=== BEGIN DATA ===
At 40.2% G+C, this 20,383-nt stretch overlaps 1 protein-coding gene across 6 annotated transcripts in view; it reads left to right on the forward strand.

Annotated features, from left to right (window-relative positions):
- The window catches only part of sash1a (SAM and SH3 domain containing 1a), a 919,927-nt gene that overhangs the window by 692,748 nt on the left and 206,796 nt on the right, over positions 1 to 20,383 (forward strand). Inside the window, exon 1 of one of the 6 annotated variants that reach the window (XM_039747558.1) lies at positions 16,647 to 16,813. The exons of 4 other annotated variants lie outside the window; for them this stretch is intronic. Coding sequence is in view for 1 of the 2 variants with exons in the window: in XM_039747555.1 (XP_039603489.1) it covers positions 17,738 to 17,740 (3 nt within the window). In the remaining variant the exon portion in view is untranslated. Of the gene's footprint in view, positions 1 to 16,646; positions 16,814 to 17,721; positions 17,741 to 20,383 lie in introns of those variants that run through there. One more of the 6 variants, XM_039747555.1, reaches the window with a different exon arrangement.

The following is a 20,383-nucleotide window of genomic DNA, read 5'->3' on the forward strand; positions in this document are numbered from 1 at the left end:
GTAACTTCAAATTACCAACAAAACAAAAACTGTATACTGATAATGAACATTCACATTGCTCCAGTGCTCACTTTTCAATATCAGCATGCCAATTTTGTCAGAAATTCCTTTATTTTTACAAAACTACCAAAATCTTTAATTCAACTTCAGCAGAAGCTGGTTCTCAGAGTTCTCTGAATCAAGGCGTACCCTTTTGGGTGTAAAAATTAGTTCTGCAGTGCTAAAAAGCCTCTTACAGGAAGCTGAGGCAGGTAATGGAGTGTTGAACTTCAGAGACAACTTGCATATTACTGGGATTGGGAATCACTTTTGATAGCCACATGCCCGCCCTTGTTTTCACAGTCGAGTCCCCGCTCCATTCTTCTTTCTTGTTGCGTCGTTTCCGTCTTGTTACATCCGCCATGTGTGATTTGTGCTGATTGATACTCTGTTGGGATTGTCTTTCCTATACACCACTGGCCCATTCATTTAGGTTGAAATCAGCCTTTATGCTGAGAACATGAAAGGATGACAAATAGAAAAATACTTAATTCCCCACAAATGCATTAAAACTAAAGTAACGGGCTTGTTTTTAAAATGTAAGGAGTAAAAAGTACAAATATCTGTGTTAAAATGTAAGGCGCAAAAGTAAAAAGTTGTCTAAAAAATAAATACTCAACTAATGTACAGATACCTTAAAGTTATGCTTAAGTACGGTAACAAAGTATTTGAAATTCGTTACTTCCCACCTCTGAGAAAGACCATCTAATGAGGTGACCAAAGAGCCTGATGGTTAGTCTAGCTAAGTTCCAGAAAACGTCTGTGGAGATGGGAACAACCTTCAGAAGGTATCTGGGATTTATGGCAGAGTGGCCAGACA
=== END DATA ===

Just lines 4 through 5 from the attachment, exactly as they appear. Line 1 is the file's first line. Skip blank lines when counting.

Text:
The following is a 20,383-nucleotide window of genomic DNA, read 5'->3' on the forward strand; positions in this document are numbered from 1 at the left end:
GTAACTTCAAATTACCAACAAAACAAAAACTGTATACTGATAATGAACATTCACATTGCTCCAGTGCTCACTTTTCAATATCAGCATGCCAATTTTGTCAGAAATTCCTTTATTTTTACAAAACTACCAAAATCTTTAATTCAACTTCAGCAGAAGCTGGTTCTCAGAGTTCTCTGAATCAAGGCGTACCCTTTTGGGTGTAAAAATTAGTTCTGCAGTGCTAAAAAGCCTCTTACAGGAAGCTGAGGCAGGTAATGGAGTGTTGAACTTCAGAGACAACTTGCATATTACTGGGATTGGGAATCACTTTTGATAGCCACATGCCCGCCCTTGTTTTCACAGTCGAGTCCCCGCTCCATTCTTCTTTCTTGTTGCGTCGTTTCCGTCTTGTTACATCCGCCATGTGTGATTTGTGCTGATTGATACTCTGTTGGGATTGTCTTTCCTATACACCACTGGCCCATTCATTTAGGTTGAAATCAGCCTTTATGCTGAGAACATGAAAGGATGACAAATAGAAAAATACTTAATTCCCCACAAATGCATTAAAACTAAAGTAACGGGCTTGTTTTTAAAATGTAAGGAGTAAAAAGTACAAATATCTGTGTTAAAATGTAAGGCGCAAAAGTAAAAAGTTGTCTAAAAAATAAATACTCAACTAATGTACAGATACCTTAAAGTTATGCTTAAGTACGGTAACAAAGTATTTGAAATTCGTTACTTCCCACCTCTGAGAAAGACCATCTAATGAGGTGACCAAAGAGCCTGATGGTTAGTCTAGCTAAGTTCCAGAAAACGTCTGTGGAGATGGGAACAACCTTCAGAAGGTATCTGGGATTTATGGCAGAGTGGCCAGACA